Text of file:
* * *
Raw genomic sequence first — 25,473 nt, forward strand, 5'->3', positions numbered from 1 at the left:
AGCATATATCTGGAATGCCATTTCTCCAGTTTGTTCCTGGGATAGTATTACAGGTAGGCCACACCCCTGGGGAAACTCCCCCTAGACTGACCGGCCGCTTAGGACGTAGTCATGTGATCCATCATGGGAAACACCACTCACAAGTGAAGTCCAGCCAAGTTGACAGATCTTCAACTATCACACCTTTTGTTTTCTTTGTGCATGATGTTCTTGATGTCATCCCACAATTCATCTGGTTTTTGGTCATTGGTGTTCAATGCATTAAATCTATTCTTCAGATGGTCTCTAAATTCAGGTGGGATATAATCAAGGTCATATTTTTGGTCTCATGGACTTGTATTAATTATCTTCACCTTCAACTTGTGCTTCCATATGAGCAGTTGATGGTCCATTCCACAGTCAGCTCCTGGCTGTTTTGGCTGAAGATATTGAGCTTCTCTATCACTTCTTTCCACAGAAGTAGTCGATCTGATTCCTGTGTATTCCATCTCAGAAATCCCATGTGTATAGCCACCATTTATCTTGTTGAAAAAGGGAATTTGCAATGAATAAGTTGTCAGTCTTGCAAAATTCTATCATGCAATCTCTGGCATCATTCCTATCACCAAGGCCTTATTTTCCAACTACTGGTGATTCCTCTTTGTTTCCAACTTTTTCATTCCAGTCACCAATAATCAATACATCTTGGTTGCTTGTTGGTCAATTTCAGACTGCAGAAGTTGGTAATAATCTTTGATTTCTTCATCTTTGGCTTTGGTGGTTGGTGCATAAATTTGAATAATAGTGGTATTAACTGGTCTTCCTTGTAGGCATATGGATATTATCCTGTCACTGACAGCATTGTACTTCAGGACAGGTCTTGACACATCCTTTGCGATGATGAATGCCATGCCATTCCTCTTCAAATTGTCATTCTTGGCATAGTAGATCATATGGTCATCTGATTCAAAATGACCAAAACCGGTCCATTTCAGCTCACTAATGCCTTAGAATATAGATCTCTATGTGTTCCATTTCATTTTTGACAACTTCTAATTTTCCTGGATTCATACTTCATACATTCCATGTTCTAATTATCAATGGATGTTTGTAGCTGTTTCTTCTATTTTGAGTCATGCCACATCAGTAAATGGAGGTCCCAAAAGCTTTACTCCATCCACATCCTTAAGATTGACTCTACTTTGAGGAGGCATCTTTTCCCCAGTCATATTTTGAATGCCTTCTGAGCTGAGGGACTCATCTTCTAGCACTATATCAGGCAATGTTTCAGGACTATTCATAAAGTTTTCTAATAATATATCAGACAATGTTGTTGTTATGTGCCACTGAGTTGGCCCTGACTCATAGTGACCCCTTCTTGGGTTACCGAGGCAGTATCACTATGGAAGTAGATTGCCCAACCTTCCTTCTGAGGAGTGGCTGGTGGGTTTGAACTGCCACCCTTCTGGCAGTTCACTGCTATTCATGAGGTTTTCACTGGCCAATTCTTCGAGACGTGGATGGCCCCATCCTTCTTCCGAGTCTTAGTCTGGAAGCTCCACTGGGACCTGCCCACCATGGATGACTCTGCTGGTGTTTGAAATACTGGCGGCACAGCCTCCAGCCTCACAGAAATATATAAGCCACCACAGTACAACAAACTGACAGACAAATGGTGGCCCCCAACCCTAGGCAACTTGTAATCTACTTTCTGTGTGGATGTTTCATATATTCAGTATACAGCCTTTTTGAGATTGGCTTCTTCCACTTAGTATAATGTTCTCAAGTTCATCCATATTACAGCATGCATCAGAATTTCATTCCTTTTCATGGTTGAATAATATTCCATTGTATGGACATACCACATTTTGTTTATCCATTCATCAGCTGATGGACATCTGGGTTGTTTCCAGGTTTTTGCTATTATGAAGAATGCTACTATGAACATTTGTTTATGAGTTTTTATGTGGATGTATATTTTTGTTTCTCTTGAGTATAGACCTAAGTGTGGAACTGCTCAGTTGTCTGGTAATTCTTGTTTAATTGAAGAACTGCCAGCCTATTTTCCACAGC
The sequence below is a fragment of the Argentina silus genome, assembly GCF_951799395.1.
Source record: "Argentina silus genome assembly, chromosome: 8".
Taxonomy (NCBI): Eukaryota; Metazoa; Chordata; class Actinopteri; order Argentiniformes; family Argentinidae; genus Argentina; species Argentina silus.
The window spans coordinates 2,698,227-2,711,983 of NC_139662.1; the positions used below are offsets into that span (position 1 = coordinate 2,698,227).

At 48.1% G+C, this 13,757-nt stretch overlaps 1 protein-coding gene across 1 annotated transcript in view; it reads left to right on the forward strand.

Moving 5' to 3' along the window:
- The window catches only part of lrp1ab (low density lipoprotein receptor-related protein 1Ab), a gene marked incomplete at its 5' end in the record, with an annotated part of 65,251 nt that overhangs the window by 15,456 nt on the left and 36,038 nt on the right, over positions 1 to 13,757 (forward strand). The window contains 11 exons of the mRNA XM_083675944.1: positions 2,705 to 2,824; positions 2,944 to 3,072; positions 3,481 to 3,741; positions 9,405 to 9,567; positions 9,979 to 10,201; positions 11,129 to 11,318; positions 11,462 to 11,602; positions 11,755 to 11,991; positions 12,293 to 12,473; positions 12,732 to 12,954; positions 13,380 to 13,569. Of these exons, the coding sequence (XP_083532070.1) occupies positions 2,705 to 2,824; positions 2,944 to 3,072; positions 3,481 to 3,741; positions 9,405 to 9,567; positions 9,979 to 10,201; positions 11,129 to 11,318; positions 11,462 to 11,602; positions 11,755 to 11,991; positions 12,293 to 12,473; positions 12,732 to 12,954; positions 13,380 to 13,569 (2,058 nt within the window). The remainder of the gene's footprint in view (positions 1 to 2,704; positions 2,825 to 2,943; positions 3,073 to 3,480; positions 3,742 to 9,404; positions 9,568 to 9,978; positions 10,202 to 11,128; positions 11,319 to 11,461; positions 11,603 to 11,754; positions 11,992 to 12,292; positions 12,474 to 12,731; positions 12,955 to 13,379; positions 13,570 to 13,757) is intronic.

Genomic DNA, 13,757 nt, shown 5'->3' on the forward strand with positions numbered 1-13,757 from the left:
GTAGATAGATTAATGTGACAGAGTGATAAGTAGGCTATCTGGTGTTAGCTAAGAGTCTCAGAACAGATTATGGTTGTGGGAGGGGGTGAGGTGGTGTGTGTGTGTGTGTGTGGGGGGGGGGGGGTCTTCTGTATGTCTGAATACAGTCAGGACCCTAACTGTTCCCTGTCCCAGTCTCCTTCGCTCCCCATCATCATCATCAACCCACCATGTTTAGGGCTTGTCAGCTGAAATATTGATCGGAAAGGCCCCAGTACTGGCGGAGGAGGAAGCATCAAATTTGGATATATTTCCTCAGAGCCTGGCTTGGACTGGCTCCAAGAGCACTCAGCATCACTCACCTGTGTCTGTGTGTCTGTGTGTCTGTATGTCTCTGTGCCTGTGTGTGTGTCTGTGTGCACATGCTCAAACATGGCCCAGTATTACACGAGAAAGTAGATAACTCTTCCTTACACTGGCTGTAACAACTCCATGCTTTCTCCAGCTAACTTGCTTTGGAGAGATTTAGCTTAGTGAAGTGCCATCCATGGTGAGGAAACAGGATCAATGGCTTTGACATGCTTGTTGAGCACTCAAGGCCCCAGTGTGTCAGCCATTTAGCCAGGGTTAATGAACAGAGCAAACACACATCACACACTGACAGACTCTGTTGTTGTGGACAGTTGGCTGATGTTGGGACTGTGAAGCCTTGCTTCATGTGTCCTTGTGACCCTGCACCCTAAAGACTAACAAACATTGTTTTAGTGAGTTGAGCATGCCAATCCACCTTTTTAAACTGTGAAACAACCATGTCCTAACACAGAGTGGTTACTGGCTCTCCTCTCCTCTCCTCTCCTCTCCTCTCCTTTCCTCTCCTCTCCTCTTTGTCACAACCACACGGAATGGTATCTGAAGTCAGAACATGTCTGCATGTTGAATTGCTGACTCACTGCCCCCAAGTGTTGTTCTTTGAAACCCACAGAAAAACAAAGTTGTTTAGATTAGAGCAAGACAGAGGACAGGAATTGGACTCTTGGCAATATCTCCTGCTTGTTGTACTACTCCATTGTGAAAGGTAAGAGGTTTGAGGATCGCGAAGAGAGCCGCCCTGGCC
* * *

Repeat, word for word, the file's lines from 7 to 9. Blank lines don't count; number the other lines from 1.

At 48.1% G+C, this 13,757-nt stretch overlaps 1 protein-coding gene across 1 annotated transcript in view; it reads left to right on the forward strand.

Moving 5' to 3' along the window:
- The window catches only part of lrp1ab (low density lipoprotein receptor-related protein 1Ab), a gene marked incomplete at its 5' end in the record, with an annotated part of 65,251 nt that overhangs the window by 15,456 nt on the left and 36,038 nt on the right, over positions 1 to 13,757 (forward strand). The window contains 11 exons of the mRNA XM_083675944.1: positions 2,705 to 2,824; positions 2,944 to 3,072; positions 3,481 to 3,741; positions 9,405 to 9,567; positions 9,979 to 10,201; positions 11,129 to 11,318; positions 11,462 to 11,602; positions 11,755 to 11,991; positions 12,293 to 12,473; positions 12,732 to 12,954; positions 13,380 to 13,569. Of these exons, the coding sequence (XP_083532070.1) occupies positions 2,705 to 2,824; positions 2,944 to 3,072; positions 3,481 to 3,741; positions 9,405 to 9,567; positions 9,979 to 10,201; positions 11,129 to 11,318; positions 11,462 to 11,602; positions 11,755 to 11,991; positions 12,293 to 12,473; positions 12,732 to 12,954; positions 13,380 to 13,569 (2,058 nt within the window). The remainder of the gene's footprint in view (positions 1 to 2,704; positions 2,825 to 2,943; positions 3,073 to 3,480; positions 3,742 to 9,404; positions 9,568 to 9,978; positions 10,202 to 11,128; positions 11,319 to 11,461; positions 11,603 to 11,754; positions 11,992 to 12,292; positions 12,474 to 12,731; positions 12,955 to 13,379; positions 13,570 to 13,757) is intronic.